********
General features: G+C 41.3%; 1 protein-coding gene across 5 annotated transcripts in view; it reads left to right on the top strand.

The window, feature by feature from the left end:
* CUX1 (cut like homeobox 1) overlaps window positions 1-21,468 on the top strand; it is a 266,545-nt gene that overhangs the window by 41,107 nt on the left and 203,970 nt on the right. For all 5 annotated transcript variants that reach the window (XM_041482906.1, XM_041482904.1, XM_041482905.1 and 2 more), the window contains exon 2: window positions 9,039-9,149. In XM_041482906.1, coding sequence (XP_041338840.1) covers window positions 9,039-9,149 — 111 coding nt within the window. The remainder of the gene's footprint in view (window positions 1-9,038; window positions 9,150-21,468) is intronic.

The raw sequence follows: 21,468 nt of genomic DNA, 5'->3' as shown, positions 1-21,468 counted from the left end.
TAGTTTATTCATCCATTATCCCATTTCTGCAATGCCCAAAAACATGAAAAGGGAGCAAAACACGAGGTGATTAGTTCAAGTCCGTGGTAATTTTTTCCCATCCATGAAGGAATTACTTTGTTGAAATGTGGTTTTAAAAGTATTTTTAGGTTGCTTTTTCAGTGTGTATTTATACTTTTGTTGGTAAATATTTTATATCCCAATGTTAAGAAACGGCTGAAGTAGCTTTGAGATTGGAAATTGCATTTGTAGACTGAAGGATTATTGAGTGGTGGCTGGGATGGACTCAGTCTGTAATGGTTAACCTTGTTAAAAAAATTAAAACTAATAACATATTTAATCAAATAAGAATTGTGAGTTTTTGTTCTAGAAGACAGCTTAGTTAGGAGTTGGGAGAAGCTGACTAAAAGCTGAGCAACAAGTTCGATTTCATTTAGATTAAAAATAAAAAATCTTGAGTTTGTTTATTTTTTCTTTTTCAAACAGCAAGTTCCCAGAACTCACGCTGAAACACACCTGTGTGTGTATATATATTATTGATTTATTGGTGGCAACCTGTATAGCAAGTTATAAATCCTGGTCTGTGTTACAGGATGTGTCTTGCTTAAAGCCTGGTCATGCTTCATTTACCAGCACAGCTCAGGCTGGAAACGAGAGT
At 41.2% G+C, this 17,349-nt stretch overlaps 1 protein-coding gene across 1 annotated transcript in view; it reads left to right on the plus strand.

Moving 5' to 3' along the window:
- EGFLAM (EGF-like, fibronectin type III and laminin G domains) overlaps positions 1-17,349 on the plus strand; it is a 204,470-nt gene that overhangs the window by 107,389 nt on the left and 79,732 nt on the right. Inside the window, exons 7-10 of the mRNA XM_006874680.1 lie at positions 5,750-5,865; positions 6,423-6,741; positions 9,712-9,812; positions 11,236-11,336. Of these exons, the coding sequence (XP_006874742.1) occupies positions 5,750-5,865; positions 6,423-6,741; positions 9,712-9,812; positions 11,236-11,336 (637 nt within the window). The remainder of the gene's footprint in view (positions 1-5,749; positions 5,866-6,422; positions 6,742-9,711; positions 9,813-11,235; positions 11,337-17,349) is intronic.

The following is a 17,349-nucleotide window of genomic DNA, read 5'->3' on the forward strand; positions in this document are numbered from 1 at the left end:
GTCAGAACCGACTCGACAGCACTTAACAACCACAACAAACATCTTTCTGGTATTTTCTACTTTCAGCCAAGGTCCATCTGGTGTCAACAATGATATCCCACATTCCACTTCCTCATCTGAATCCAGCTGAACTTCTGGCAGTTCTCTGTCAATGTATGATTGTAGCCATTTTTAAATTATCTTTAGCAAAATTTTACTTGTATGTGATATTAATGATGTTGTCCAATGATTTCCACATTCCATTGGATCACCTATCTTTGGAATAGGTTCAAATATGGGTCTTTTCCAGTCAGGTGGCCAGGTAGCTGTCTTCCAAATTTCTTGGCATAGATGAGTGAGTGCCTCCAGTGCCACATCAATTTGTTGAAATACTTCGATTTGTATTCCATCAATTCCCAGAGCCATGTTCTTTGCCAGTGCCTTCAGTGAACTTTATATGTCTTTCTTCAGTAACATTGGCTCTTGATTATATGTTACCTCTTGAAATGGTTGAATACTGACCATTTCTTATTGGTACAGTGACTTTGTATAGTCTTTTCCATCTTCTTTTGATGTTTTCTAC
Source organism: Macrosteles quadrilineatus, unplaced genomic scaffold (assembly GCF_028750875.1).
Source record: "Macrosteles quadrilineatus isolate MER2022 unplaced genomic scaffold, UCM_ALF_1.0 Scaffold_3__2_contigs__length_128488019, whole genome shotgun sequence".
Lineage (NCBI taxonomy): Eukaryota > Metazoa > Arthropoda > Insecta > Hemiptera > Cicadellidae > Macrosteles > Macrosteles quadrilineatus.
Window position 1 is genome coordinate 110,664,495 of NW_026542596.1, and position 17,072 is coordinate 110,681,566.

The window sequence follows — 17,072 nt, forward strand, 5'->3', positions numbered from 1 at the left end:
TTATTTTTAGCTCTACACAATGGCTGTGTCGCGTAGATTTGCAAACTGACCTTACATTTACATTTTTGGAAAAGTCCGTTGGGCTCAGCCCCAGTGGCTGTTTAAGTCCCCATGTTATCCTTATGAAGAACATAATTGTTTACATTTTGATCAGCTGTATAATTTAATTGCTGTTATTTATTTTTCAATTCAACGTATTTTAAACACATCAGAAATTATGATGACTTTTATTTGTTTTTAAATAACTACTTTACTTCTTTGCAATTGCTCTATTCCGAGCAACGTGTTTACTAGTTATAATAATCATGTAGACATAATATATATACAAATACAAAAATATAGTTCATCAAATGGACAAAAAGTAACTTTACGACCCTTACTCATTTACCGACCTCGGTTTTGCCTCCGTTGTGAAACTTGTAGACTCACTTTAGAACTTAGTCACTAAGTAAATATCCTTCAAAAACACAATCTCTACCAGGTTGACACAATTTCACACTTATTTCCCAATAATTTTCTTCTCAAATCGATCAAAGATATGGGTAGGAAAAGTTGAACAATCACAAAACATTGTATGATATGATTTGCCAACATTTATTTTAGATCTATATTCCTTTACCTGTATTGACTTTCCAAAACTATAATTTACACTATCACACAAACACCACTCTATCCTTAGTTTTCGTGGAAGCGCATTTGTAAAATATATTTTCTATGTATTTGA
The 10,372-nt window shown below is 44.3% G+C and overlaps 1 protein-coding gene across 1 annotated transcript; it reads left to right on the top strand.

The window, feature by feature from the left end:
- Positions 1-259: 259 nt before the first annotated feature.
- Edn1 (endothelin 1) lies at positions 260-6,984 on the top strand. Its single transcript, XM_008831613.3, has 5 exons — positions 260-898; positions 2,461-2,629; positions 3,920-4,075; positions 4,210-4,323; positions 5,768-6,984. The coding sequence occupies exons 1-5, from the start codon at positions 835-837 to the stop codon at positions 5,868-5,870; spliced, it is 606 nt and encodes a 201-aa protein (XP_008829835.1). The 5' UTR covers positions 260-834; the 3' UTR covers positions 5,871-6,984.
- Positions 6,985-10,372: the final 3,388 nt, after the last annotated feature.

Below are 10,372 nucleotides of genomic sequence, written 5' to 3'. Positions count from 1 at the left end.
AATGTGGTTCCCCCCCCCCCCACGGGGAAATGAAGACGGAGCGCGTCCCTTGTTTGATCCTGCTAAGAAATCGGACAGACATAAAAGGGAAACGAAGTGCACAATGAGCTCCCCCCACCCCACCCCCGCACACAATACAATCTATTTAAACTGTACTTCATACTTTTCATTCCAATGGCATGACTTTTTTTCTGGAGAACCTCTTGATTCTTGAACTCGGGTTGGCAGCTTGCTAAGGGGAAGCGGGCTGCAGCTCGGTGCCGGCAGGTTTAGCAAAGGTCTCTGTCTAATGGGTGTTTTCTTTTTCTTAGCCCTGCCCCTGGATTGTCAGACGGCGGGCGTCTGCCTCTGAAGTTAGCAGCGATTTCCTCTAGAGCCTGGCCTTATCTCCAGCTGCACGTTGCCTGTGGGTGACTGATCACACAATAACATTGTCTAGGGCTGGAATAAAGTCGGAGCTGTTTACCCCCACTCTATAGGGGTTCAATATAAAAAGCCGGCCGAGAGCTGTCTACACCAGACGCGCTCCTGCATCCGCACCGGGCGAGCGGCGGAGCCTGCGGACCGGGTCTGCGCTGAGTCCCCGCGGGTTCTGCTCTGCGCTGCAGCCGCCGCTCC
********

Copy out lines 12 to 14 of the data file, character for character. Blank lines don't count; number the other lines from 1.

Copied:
Source record: "Macrosteles quadrilineatus isolate MER2022 unplaced genomic scaffold, UCM_ALF_1.0 Scaffold_3__2_contigs__length_128488019, whole genome shotgun sequence".
Lineage (NCBI taxonomy): Eukaryota > Metazoa > Arthropoda > Insecta > Hemiptera > Cicadellidae > Macrosteles > Macrosteles quadrilineatus.
Window position 1 is genome coordinate 110,664,495 of NW_026542596.1, and position 17,072 is coordinate 110,681,566.